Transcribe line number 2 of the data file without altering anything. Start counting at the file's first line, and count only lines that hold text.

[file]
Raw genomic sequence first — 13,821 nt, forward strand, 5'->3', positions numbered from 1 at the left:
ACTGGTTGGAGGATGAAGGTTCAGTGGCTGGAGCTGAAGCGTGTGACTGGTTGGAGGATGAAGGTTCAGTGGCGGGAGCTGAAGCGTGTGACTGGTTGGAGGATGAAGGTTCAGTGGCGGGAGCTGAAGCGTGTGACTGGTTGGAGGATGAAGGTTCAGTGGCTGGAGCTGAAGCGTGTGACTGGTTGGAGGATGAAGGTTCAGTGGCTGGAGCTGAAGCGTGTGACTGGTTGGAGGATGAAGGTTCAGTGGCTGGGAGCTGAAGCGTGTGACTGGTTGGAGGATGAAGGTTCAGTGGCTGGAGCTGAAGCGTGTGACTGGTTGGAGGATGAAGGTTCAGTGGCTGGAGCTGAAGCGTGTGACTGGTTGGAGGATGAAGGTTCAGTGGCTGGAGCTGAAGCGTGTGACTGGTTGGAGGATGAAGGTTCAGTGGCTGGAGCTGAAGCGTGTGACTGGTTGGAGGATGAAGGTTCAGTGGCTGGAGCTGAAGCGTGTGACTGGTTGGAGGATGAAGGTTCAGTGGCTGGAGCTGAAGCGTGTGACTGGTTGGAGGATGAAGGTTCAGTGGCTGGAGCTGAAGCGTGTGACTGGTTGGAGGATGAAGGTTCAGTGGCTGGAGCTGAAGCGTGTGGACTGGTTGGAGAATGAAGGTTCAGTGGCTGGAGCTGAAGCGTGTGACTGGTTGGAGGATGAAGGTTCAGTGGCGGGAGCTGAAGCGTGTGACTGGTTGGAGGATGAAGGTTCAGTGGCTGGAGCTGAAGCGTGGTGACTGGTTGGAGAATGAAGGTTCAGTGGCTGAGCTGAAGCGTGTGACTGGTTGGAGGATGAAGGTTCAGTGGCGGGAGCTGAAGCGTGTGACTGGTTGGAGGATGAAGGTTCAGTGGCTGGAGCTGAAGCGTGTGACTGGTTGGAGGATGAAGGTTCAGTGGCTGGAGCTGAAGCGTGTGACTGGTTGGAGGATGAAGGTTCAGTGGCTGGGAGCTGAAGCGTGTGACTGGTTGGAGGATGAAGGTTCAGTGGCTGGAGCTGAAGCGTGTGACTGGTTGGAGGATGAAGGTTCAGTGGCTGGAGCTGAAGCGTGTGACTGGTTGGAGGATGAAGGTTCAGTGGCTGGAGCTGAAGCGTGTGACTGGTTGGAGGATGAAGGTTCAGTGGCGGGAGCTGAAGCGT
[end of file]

ACTGGTTGGAGGATGAAGGTTCAGTGGCTGGAGCTGAAGCGTGTGACTGGTTGGAGGATGAAGGTTCAGTGGCGGGAGCTGAAGCGTGTGACTGGTTGGAGGATGAAGGTTCAGTGGCGGGAGCTGAAGCGTGTGACTGGTTGGAGGATGAAGGTTCAGTGGCTGGAGCTGAAGCGTGTGACTGGTTGGAGGATGAAGGTTCAGTGGCTGGAGCTGAAGCGTGTGACTGGTTGGAGGATGAAGGTTCAGTGGCTGGGAGCTGAAGCGTGTGACTGGTTGGAGGATGAAGGTTCAGTGGCTGGAGCTGAAGCGTGTGACTGGTTGGAGGATGAAGGTTCAGTGGCTGGAGCTGAAGCGTGTGACTGGTTGGAGGATGAAGGTTCAGTGGCTGGAGCTGAAGCGTGTGACTGGTTGGAGGATGAAGGTTCAGTGGCTGGAGCTGAAGCGTGTGACTGGTTGGAGGATGAAGGTTCAGTGGCTGGAGCTGAAGCGTGTGACTGGTTGGAGGATGAAGGTTCAGTGGCTGGAGCTGAAGCGTGTGACTGGTTGGAGGATGAAGGTTCAGTGGCTGGAGCTGAAGCGTGTGACTGGTTGGAGGATGAAGGTTCAGTGGCTGGAGCTGAAGCGTGTGGACTGGTTGGAGAATGAAGGTTCAGTGGCTGGAGCTGAAGCGTGTGACTGGTTGGAGGATGAAGGTTCAGTGGCGGGAGCTGAAGCGTGTGACTGGTTGGAGGATGAAGGTTCAGTGGCTGGAGCTGAAGCGTGGTGACTGGTTGGAGAATGAAGGTTCAGTGGCTGAGCTGAAGCGTGTGACTGGTTGGAGGATGAAGGTTCAGTGGCGGGAGCTGAAGCGTGTGACTGGTTGGAGGATGAAGGTTCAGTGGCTGGAGCTGAAGCGTGTGACTGGTTGGAGGATGAAGGTTCAGTGGCTGGAGCTGAAGCGTGTGACTGGTTGGAGGATGAAGGTTCAGTGGCTGGGAGCTGAAGCGTGTGACTGGTTGGAGGATGAAGGTTCAGTGGCTGGAGCTGAAGCGTGTGACTGGTTGGAGGATGAAGGTTCAGTGGCTGGAGCTGAAGCGTGTGACTGGTTGGAGGATGAAGGTTCAGTGGCTGGAGCTGAAGCGTGTGACTGGTTGGAGGATGAAGGTTCAGTGGCGGGAGCTGAAGCGT